Last week, I was invited to a delicious vegan curry lunch, prepared by members of their small crew, and was able to chat more with Lee and Vidaver about what was needed to get their project off the ground. As what is considered a Severely Disadvantaged Community, defined by the State Department of Parks and Recreation, they are eligible for up to 25% of the grant award to be paid in advance (as opposed to the standard invoice reimbursement). This is necessary, as the small non-profit is not able to pay the full cost of the project up front, but it is also a lengthy process to receive approval. Due to some delays with the CDFA's Office of Environmental Farming and Innovation, award winners were forced to wait over a month and a half from the advertised start date (July 1st) to receive their contracts that would allow them to start. On top of this, the deadline to implement year 1 of the project's practices is December 31st, 2019, giving them only 4.5 months, which will surely be hampered once the rains make it impossible to work the fields. This is an example of why some farmers hesitate to take advantage of government grants, as it will take a lot of time, feedback, and alterations before this program becomes practical to anyone except large-scale farmers with the resources available to work quickly. Still, Meadow Farm is determined to improve the soil quality of their land, and they are going to try their best with limited time, labor, and machinery. We discussed the local resources available for tool and labor sharing to make the daunting task of spreading compost, mulch, and seed over 6 acres less intimidating. This need, plus a mission to provide “an opportunity for enriching lives through affordable accommodations, permaculture, organic farming, education and other creative endeavors”makes it a great spot for workaways and volunteers to be a part of the magic of soil remediation and carbon sequestration. Touring the 6 acre meadow and seeing the potential of the land and of the community, I can see why some people choose to stay on as permanent residents.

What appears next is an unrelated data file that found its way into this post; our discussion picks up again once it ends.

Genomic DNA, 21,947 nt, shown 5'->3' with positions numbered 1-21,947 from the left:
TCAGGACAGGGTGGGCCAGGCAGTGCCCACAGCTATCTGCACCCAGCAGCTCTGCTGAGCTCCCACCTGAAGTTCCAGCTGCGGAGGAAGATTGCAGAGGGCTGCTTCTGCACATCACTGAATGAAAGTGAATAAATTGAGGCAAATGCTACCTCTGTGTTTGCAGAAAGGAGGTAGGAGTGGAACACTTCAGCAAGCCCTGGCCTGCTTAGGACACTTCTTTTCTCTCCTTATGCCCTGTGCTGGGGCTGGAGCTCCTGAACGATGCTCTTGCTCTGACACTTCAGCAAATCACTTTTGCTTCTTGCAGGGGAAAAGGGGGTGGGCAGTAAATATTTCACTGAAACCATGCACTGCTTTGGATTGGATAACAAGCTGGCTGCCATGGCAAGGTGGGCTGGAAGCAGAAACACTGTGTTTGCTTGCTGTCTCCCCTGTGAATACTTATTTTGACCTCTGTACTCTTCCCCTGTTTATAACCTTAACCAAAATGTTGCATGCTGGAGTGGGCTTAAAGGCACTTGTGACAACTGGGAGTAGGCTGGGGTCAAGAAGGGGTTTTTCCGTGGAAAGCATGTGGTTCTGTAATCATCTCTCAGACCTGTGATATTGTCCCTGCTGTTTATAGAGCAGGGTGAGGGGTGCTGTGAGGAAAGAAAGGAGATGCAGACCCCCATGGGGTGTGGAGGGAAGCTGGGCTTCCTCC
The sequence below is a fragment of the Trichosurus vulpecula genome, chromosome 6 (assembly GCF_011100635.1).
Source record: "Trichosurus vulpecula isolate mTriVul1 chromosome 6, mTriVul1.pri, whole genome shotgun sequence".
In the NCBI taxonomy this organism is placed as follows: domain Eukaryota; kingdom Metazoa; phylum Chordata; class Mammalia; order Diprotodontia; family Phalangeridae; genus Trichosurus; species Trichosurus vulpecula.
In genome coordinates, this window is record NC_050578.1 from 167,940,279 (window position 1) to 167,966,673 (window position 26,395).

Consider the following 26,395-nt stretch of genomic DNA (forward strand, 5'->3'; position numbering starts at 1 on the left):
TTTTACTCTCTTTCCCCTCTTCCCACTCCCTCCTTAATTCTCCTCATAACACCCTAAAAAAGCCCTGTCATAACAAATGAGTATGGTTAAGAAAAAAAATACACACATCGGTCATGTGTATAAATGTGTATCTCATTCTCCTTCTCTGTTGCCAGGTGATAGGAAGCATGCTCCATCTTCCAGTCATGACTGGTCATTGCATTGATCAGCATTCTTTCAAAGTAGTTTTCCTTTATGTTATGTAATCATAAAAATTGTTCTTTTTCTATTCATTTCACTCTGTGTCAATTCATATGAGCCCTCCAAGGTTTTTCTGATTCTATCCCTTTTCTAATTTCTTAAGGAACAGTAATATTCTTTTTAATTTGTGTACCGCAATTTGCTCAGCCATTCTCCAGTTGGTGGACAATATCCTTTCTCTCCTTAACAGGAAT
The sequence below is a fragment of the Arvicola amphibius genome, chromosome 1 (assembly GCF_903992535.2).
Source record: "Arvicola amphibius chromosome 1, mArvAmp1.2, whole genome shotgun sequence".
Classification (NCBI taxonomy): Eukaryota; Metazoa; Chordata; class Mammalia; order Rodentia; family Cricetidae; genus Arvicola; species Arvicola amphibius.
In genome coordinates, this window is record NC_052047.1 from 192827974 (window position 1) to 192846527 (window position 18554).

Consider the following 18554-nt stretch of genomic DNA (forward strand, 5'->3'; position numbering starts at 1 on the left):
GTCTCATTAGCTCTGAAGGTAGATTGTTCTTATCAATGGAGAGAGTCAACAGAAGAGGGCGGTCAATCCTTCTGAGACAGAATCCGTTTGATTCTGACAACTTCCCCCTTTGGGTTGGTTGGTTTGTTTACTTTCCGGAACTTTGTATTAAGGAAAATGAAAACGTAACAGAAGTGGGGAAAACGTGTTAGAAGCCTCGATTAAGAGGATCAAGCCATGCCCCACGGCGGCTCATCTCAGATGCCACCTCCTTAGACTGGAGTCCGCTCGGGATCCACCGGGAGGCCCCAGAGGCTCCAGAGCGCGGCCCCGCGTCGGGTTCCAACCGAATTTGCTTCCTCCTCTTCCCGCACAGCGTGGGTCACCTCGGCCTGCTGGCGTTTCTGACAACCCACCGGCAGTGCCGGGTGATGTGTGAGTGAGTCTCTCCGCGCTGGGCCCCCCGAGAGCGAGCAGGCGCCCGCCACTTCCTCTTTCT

Stay tuned for more updates on the Healthy Soils projects as they unfold in the coming years! If you are near the Mendocino Coast, be sure to look up Meadow View Community Land Trust and take home some nutritious and diverse veggies exchanged on a donation-basis! There will likely be some organized volunteer work days in the coming months, which would be a great opportunity to get involved.